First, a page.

Fake 'soldiers' banned from Checkpoint Charlie
For almost 20 years, tourists visiting Berlin could pose with an actor dressed up as a Cold War-era American soldier. Now, German authorities have revoked the actors' licenses and prohibited them from performing at the landmark.
During the Cold War, when Germany was still divided into East Germany and West Germany, Checkpoint Charlie was the most recognizable border crossing. Dating back to the 1960s, Checkpoint Charlie stood as a visible reminder of the separation of Germany. Depending on how you view the deconstruction of the wall, it wasn't until 1989 or 1990 when the wall "came down" and the two halves of the nation were reunited.
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In the absence of the wall, and the need for a border crossing, actors very ably filled the historical gap. The site became something of a focal point of tourism in the city of Berlin. Tourists frequently pose for pictures with the "soldiers" and even receive a passport stamp (though not a real one). It was mostly in good fun.
But according to the BBC, the actors were harassing tourists (though the actors say they got thrown out on a technicality). The actors were reportedly hassling tourists for "donations" to take a picture with them, similar to some of the performers found wandering around Times Square in New York City. Either way, a visit to Checkpoint Charlie today isn't likely to get you a picture that looks like it's from 50 years ago. With the 30th anniversary of the fall of the wall upon us, that's likely to be a bit of a bummer for folks celebrating the historic event.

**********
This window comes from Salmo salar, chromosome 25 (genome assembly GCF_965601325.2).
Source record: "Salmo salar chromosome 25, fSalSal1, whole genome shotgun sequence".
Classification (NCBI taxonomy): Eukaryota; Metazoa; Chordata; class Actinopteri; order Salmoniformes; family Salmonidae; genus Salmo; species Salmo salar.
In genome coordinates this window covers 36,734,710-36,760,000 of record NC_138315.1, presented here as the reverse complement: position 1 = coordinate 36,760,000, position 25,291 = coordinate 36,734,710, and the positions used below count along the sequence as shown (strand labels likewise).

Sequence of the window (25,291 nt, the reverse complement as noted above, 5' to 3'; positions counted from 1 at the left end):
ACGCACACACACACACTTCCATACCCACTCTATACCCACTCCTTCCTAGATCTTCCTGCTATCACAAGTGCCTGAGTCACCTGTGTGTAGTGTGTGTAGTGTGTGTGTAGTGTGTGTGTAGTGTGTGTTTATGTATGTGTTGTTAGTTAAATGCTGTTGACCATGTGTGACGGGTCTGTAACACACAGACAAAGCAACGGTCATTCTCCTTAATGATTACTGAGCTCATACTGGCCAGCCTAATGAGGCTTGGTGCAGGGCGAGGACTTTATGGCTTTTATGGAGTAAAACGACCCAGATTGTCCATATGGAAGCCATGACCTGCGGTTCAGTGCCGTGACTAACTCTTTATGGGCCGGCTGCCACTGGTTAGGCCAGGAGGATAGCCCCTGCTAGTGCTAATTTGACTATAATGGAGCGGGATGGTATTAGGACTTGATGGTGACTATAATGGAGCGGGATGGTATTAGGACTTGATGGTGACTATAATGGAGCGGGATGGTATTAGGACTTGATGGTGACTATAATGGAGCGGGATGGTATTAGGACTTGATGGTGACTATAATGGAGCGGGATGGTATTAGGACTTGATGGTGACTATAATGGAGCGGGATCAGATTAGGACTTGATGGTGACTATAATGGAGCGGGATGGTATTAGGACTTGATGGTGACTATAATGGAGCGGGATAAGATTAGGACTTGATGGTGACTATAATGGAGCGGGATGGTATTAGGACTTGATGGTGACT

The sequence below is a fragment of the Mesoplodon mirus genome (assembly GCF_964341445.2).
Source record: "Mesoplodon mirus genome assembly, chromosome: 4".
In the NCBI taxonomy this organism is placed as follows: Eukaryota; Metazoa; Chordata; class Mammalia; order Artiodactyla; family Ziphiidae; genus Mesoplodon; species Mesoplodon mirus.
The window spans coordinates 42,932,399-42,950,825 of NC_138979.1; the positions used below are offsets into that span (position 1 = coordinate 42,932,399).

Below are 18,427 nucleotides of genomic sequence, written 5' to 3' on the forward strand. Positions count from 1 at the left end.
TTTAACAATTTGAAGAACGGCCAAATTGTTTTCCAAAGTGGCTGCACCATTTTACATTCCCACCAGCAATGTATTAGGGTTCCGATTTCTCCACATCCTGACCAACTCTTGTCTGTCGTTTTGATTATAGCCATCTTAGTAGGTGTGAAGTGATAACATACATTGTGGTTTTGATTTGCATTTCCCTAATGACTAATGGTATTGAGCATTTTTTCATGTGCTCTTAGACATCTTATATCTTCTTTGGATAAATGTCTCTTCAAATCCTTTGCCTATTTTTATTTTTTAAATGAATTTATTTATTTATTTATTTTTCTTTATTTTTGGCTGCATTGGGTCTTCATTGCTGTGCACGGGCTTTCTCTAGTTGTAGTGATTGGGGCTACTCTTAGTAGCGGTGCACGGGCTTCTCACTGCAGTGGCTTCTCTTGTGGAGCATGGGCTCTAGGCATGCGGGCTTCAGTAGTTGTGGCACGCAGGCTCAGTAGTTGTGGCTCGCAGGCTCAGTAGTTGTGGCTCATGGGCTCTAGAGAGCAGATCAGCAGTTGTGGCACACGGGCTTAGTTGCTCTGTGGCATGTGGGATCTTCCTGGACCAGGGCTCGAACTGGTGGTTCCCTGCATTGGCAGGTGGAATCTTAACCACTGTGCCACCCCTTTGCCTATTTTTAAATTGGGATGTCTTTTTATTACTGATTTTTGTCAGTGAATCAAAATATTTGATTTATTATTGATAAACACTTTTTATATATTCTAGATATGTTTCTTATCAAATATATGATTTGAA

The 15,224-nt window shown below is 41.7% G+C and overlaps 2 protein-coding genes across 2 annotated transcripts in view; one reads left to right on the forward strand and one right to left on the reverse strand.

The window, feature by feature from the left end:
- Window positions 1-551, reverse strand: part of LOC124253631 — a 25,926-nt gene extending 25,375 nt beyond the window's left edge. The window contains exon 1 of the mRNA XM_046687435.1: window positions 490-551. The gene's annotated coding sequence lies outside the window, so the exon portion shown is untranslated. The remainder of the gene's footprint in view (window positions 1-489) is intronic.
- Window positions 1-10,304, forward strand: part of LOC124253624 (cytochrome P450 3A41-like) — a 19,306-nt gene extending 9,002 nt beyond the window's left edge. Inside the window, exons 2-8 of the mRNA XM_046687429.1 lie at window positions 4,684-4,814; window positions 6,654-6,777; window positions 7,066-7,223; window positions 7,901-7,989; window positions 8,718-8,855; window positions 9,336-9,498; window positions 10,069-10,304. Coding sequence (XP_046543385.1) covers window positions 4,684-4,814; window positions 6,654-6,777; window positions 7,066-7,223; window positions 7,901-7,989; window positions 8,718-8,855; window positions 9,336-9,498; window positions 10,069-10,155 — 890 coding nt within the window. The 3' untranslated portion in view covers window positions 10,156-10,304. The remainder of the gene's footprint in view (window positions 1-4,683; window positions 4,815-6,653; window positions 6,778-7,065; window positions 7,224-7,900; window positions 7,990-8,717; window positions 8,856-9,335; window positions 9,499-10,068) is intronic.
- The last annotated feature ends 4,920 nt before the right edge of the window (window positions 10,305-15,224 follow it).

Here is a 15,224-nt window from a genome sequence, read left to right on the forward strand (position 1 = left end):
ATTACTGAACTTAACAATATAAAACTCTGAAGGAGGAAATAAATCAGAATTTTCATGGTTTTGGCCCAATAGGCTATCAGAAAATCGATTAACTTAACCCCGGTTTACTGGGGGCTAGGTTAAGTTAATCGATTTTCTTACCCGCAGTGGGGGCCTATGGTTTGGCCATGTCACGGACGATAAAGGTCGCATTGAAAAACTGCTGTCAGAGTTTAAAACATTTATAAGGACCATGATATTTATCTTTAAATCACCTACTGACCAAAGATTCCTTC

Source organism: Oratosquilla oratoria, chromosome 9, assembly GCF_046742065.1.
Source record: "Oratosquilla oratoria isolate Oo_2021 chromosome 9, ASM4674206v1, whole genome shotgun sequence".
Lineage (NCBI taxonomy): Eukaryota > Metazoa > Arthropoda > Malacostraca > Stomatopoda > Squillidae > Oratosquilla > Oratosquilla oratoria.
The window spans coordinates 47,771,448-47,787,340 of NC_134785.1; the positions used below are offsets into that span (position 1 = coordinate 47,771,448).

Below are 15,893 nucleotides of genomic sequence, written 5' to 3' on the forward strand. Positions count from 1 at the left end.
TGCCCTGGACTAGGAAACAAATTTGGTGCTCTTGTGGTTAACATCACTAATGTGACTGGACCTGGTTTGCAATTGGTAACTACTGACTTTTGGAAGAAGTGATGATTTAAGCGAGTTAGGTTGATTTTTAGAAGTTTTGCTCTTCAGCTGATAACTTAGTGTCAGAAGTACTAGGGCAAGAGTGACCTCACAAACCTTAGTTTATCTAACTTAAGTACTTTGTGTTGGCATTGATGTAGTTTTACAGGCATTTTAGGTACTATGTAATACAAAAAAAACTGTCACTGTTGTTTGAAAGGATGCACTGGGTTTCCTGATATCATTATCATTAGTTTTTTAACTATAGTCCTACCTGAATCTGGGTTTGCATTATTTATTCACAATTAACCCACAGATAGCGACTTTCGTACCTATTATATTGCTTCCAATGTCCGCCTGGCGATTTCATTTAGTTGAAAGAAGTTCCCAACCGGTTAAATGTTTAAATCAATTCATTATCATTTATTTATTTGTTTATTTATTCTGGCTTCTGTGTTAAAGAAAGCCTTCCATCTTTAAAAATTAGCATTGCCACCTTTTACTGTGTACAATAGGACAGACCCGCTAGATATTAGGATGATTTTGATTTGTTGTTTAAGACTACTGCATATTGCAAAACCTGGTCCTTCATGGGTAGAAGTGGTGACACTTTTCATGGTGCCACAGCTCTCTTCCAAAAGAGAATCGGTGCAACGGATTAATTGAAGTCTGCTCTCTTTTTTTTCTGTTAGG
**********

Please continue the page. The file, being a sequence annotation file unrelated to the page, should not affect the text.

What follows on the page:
Unlike the Soviets on the other side of the Berlin Wall, the U.S. never built a large fortification at Checkpoint Charlie. Instead, a simple shack occupied the site for nearly 30 years. As part of the tourist experience, the shack was recreated on the site. There's no word from Berlin authorities at this point if the shack will maintain residence in its iconic location.
Feature photo by AFP / Stringer / Getty Images.